The Nature of Search

Search is something that we've taken for granted since the early 2000s. Google dropped the beta flag on their search engine in 2000; the same year it became the default homepage for many Netscape users.

We've been spoiled with information at our fingertips.

We can search billions of records on the Internet within milliseconds and be presented with the exact answer we're looking for. We live in the smartest age in history.

Why is it then, that as soon as we leave Google, that search functionality on our own sites are beyond lackluster; often providing our end users with more confusion rather than answers?

We recently tackled this predicament on our own website, and I'd love to share our results with you.

Data leads to Insights

We almost launched without search at all. We have 6 pages, how hard could it be to find what you're looking for? We went against our gut, and added it in anyway. I've never been more thankful for my gut before.

We kept track of what users were searching for in our analytics, and we were surprised by the results.

Seven out of the top ten search queries were pertaining to internships.

This was eye-opening to us, especially because we don't have any pages exclusively for internships. Sure, we knew a lot of visitors come to the site looking for jobs, but we never realized internships were so high on the list.

Our search experience for users searching for internships was disappointing at best. Since we don't have any pages just for interns, all the results were pertaining to job listings whose responsibilities included "managing team members and seasonal internships".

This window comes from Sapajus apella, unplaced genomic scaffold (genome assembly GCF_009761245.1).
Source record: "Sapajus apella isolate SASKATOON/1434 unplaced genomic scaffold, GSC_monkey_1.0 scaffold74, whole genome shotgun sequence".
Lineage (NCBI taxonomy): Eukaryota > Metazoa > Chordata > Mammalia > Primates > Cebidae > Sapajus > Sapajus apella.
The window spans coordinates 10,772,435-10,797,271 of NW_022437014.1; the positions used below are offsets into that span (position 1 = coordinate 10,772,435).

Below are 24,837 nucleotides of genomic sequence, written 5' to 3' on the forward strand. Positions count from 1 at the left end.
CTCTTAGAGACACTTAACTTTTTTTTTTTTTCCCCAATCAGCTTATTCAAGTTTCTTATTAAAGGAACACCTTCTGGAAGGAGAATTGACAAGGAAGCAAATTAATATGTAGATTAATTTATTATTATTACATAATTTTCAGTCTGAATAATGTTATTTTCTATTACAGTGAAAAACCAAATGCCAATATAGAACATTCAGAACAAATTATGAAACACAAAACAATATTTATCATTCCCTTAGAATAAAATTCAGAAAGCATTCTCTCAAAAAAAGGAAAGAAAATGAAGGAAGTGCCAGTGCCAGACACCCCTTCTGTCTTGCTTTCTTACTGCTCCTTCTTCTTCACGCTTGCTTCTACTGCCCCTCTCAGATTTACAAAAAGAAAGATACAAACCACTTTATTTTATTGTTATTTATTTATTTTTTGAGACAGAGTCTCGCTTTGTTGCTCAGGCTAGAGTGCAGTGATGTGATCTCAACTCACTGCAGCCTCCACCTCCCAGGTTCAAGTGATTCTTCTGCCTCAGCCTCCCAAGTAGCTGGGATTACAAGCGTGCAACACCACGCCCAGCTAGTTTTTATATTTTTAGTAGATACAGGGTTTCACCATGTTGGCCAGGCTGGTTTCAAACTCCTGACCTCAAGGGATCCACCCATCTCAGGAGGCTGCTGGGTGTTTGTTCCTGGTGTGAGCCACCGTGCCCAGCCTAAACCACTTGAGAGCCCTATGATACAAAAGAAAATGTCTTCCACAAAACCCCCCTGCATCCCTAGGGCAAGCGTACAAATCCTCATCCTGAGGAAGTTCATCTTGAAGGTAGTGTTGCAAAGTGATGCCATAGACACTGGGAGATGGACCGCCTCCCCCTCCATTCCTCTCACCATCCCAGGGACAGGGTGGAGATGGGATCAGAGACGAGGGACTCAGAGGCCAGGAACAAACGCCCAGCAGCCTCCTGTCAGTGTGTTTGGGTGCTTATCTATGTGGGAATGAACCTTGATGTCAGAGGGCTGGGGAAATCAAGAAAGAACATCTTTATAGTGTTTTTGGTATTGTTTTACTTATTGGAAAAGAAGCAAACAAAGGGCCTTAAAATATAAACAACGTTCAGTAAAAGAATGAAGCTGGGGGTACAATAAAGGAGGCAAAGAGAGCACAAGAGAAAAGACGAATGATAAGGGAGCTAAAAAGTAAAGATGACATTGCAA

Using this data and insight, we set out to solve this problem.

Expanding Results

If you've ever asked Google a super specific question, like "Who Leads the NFL AFC East?", You've probably been exposed to expanded search results.

Who leads the NFL AFC East?

What's happening here, is that the search engine is extracting out the key important data from the top result, and immediately showing it to the user instead. We took this tool as inspiration and sought to recreate it on hhcc.com.

We looked at popular search terms, including "intern" and "internships", and created expanded results that appear moments after our users have finished typing.

Expanded results in action

How did this perform in the case of users looking for more information on internships?

We saw a 200% increase in downloads of our internship fact sheet and Application PDFs.

We added in expanded results for other queries as well. Searching for members of our Senior Leadership Team immediately show their biographies. Searching for our clients shows their logo, how long they've been a client, and what kind of services and capabilities we provide for them.

It also gave us another outlet to hide easter eggs 😎.

Searching for Erskine

The Weight of the Situation

Another thing we knew we had to get better as was properly weighting our results. Initially all we looked for when querying for results was whether or not the search term was included in the title field of our content. We quickly realized this wasn't good enough.

We adjusted our search algorithm to weigh in on the title, the traditional body field, as well as a few other unique fields that aren't shared across content types like News, Case Studies, or Employees.

Lastly, we added in an search override field to all pieces of content. Even if a word or phrase wasn't added to a content, we can still ensure that if a user searches for it, it will still show up. This also adds an additional override among additional content; we can always put our best foot forward.

Be Committed to Better

Our whole rational for looking into search in the first place was to make our site better. The principles we've put into place here lend themselves extremely well to other facets of our site as well.

We've taken our learnings here and built them out into a fully fledged Performance and Optimization Plan that we've made public. This planning keeps us honest and transparent about what we're doing with our presence.

Finally, this planning not only makes our own site better, but provides additional research and ammo that we can bring together to make our clients, and their respective experiences, better.


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